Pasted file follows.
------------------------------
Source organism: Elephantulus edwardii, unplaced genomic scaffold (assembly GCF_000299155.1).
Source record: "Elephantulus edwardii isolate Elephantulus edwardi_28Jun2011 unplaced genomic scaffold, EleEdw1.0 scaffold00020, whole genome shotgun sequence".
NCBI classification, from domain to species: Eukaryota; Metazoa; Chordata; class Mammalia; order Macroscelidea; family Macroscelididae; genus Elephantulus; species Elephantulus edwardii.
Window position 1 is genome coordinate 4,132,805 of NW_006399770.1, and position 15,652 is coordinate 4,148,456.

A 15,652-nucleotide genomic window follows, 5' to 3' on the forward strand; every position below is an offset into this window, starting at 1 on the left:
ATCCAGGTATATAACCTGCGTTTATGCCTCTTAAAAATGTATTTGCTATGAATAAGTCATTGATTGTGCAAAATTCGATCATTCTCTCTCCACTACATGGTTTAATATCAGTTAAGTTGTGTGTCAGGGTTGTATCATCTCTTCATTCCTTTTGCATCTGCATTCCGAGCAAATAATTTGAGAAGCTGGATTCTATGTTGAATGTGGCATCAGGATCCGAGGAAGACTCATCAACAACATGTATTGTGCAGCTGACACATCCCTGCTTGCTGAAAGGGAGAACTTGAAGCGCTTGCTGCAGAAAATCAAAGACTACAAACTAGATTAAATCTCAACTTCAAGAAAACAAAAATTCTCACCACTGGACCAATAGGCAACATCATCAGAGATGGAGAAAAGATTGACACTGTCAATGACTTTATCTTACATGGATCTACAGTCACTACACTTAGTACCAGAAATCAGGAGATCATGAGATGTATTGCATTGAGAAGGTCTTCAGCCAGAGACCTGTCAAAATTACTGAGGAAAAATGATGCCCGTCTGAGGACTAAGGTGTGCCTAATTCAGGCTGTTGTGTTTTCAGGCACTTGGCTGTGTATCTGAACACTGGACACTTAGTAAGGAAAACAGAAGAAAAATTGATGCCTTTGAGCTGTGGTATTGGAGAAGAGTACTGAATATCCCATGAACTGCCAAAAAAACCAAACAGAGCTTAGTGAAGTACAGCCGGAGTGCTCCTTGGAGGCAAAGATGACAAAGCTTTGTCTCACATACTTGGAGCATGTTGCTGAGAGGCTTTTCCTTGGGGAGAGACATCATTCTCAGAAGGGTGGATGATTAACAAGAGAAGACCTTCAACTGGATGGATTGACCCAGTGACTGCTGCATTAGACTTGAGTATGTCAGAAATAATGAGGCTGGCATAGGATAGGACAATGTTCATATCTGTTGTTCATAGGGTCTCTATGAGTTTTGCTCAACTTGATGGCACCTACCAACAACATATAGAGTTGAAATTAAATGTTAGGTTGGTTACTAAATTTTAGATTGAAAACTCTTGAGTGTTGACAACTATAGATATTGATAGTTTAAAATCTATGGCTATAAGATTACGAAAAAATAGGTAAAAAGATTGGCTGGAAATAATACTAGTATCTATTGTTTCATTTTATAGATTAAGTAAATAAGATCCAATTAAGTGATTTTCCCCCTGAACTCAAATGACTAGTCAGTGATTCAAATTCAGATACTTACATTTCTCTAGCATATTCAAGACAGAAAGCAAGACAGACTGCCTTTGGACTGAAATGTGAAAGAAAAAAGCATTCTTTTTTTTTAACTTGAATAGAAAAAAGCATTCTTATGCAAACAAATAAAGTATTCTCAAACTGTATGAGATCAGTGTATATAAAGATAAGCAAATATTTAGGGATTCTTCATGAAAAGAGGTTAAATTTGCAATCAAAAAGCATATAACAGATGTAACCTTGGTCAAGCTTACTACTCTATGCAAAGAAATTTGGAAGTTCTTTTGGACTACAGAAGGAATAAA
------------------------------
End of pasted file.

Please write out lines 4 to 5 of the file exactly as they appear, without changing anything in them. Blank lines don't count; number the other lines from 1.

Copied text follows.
Window position 1 is genome coordinate 4,132,805 of NW_006399770.1, and position 15,652 is coordinate 4,148,456.

A 15,652-nucleotide genomic window follows, 5' to 3' on the forward strand; every position below is an offset into this window, starting at 1 on the left: